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Activists seek to disqualify Trump from ballot in key states

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(The Hill) – Two civil rights organizations are launching a campaign to pressure state governments to disqualify former President Trump from appearing on ballots in 2024.

The groups say secretaries of state are empowered by the 14th Amendment to bar Trump from running for office because of the Jan. 6, 2021, Capitol insurrection.

Starting Sunday, Mi Familia Vota and Free Speech for People will stage a week of rallies and banner drops outside the offices of the secretaries of state of California, Oregon, Colorado and Georgia.

The groups also penned a letter to Nevada Secretary of State Cisco Aguilar last month, calling on him to block Trump under what’s known as the Insurrectionist Disqualification Clause.

“We’re really focusing on Nevada and California and [Oregon, Colorado and Georgia] to make sure that they are taking a stand by disqualifying Trump in those spaces, which is something that the secretary of state can do,” said Héctor Sánchez, executive director of Mi Familia Vota.

The groups are calling their campaign “Trump is Disqualified,” and are timing it to coincide with the 155th anniversary of the 14th Amendment.

The Hill has reached out to the Trump campaign for comment.

Secretaries of state are charged with certifying eligibility of candidates and counting the votes in their state.

Though Trump has been indicted twice and is under investigation in other cases, the groups say those are not disqualifying facts under Section 3 of the 14th Amendment.

However, the groups believe Trump’s role in the Jan. 6 insurrection — for which he is also under investigation — does fit the constitutional clause’s definitions.

That clause bars from a series of public offices people who “having previously taken an oath, as a member of Congress, or as an officer of the United States, or as a member of any State legislature, or as an executive or judicial officer of any State, to support the Constitution of the United States, shall have engaged in insurrection or rebellion against the same.”

According to the Congressional Research Service (CRS), it’s unclear whether the clause bans people from being president — an office not explicitly mentioned in Section 3 — and whether the events of Jan. 6 rise to the level of “insurrection or rebellion against” the United States.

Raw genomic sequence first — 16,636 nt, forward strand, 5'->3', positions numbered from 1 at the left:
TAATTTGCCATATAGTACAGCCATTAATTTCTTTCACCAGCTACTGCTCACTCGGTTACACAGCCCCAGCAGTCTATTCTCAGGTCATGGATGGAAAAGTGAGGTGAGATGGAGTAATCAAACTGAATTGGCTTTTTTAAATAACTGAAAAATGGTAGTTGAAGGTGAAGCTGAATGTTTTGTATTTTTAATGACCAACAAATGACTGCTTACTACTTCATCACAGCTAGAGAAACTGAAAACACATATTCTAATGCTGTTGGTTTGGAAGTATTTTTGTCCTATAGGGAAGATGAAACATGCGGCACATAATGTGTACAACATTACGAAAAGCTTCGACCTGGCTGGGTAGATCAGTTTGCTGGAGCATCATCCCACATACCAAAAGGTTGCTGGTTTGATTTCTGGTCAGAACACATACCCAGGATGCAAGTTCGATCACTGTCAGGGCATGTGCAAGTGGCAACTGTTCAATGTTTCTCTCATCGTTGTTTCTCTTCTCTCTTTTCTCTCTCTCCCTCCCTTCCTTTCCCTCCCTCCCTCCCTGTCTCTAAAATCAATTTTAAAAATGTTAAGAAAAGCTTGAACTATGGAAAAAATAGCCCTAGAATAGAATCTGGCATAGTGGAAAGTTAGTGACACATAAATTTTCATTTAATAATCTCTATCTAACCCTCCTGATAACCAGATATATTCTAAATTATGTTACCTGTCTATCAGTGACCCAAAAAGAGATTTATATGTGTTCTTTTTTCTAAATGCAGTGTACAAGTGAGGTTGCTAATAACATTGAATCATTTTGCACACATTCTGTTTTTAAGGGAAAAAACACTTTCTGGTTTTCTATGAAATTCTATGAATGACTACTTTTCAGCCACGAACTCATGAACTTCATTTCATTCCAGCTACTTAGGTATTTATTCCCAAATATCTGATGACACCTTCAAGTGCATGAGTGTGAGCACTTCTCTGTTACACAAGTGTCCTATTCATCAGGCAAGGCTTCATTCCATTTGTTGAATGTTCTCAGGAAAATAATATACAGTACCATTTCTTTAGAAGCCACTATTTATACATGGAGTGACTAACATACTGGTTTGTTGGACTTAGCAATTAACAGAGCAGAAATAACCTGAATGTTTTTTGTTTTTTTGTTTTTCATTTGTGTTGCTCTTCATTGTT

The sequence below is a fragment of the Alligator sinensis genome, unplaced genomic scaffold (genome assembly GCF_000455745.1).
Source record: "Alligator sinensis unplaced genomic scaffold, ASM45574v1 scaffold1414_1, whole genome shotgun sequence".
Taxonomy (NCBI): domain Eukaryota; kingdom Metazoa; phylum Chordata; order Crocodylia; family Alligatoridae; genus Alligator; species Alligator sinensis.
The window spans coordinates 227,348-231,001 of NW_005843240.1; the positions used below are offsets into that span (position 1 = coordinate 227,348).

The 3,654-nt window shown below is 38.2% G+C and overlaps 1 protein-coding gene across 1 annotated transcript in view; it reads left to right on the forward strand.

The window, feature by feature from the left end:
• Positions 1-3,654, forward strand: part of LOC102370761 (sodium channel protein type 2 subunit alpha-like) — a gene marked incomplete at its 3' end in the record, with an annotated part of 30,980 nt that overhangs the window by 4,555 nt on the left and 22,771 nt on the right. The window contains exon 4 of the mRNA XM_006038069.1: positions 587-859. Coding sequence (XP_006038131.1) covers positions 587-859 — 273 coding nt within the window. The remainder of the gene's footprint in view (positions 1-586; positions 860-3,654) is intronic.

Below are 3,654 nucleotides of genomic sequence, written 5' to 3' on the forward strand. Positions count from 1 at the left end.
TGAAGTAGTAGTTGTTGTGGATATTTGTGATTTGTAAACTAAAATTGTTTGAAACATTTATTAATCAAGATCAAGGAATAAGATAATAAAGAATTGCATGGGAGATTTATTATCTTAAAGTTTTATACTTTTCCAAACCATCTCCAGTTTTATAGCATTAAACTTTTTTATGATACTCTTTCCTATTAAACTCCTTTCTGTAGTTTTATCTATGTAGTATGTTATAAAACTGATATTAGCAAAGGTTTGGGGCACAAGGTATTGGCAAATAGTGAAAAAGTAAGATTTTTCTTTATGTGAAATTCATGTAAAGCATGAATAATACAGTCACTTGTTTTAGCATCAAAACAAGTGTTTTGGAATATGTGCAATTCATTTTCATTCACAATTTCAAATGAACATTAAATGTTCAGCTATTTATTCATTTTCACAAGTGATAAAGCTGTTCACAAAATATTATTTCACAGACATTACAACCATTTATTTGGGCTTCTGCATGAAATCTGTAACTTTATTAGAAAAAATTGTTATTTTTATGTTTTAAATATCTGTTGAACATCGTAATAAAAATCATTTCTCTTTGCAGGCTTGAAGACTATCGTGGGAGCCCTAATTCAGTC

But at least one official in New Mexico, Couy Griffin, was removed from his position as elected county commissioner for his role in the attack.

Griffin was convicted for his role before losing his job, but the CRS notes that the Constitution “does not expressly require a criminal conviction, and historically, one was not necessary.”

The groups leading the campaign believe they can convince at least some secretaries of state of their interpretation of the clause, disrupting Trump’s electoral chances.

“Trump is responsible for the January 6th insurrection, plain and simple,” said Alexandra Flores-Quilty, campaign director for Free Speech For People. 

“Failing to hold him responsible not only violates the Constitution, but it also sets a dangerous precedent for permitting violent attacks on our democracy. That’s not a risk we can afford to take.”

The targeted states are mostly under Democratic control, but one, Georgia, holds a special significance in the events leading up to Jan. 6.

Secretary of State Brad Raffensperger (R) was in 2020 pressured by Trump to reverse his state’s presidential vote count, which favored President Biden.

Raffensperger was interviewed by federal investigators Wednesday as part of special counsel Jack Smith’s investigations into Trump.

A disqualification for Trump from any secretary of state would be unprecedented and likely challenged in court, but the civil rights groups say they have a shot.

“We had a number of meetings with secretaries of state and we have had this discussion. So it’s a real possibility,” said Sánchez.

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